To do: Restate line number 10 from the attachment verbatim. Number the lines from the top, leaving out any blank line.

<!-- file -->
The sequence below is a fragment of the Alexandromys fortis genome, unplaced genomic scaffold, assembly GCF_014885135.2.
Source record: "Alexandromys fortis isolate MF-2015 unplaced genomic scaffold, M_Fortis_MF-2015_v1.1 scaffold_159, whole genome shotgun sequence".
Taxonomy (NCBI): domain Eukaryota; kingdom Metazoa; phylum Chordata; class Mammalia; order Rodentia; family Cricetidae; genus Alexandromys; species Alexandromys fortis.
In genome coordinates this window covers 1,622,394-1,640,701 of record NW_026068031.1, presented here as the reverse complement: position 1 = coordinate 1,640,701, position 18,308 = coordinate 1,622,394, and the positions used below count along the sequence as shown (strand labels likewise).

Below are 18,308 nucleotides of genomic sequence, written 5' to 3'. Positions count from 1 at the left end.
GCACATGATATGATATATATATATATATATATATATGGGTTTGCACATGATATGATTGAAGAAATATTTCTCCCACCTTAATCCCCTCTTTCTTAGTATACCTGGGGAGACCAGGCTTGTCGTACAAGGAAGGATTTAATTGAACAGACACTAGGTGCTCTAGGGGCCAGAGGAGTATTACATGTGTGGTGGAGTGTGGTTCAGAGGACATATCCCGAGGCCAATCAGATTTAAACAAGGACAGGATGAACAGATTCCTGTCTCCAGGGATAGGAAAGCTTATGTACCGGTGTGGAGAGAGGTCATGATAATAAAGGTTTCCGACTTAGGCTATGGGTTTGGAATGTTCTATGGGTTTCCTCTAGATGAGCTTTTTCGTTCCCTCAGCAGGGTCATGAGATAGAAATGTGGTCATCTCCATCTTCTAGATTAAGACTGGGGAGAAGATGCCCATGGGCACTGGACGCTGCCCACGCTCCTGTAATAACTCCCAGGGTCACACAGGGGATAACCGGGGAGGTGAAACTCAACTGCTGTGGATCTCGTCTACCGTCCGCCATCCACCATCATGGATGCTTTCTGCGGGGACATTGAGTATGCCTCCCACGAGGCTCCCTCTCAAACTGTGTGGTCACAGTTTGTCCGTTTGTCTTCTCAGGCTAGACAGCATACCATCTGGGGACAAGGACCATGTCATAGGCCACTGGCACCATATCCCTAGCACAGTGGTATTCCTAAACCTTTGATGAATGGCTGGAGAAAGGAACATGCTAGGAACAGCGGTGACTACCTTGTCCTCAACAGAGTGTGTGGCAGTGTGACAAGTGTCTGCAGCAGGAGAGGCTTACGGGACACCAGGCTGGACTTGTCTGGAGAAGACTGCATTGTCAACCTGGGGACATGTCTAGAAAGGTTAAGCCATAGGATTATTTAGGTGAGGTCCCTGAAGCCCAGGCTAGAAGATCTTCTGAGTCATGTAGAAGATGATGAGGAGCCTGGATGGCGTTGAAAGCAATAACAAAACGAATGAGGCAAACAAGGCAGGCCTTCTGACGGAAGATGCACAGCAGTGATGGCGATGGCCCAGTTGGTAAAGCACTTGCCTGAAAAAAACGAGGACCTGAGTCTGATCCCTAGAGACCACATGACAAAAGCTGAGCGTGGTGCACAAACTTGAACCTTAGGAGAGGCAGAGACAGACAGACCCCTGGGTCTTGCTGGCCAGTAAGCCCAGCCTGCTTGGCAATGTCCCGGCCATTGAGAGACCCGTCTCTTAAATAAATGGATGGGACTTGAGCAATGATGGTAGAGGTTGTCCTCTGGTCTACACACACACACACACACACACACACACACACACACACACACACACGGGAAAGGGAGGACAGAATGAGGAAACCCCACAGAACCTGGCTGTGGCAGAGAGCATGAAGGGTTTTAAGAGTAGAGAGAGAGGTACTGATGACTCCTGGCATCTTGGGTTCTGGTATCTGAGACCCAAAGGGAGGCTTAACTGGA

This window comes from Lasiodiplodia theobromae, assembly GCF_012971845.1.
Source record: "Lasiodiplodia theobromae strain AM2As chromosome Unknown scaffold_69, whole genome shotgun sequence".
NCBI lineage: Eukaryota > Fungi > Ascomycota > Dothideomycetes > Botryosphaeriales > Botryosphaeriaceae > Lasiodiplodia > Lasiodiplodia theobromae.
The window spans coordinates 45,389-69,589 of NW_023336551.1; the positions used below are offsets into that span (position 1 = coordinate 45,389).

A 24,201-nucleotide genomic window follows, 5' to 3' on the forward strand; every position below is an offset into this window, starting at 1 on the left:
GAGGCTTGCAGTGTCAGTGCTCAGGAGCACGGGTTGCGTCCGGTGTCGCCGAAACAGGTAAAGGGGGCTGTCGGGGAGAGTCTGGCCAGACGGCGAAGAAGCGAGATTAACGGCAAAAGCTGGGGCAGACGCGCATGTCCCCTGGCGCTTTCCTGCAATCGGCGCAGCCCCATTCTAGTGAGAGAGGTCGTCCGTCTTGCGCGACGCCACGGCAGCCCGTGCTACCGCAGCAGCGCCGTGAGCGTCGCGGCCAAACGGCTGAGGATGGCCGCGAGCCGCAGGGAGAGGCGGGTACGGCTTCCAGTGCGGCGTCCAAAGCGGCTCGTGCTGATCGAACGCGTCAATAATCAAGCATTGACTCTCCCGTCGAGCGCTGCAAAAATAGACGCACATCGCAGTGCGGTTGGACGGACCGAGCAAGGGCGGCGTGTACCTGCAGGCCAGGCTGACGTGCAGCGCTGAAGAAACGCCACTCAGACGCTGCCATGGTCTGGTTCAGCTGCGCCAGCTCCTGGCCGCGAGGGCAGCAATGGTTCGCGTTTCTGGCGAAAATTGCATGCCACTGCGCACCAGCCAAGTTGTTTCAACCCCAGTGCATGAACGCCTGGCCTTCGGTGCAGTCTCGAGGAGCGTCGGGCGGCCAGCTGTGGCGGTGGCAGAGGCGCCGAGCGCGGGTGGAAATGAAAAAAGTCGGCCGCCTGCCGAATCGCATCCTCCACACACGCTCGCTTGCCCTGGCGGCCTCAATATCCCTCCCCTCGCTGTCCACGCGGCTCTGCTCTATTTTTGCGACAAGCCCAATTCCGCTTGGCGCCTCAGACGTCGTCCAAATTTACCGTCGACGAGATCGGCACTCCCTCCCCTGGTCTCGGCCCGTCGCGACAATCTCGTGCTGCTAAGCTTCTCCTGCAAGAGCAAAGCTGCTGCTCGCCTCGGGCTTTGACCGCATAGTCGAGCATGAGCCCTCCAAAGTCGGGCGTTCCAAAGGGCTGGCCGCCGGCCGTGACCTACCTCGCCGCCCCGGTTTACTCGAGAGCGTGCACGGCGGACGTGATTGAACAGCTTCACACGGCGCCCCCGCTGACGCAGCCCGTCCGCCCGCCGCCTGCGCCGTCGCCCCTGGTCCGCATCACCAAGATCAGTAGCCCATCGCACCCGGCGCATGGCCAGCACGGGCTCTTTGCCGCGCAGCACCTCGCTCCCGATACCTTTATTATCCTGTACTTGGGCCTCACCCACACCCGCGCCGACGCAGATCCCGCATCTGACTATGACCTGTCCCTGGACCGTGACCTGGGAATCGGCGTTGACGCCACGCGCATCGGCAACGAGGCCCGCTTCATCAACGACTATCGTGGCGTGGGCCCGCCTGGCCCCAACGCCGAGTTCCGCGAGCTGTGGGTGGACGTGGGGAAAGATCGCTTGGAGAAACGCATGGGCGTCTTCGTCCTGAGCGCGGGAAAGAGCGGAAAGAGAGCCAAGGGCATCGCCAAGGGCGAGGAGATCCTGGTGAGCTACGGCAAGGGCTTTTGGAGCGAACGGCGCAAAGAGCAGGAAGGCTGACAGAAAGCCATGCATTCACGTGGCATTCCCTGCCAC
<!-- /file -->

The window spans coordinates 45,389-69,589 of NW_023336551.1; the positions used below are offsets into that span (position 1 = coordinate 45,389).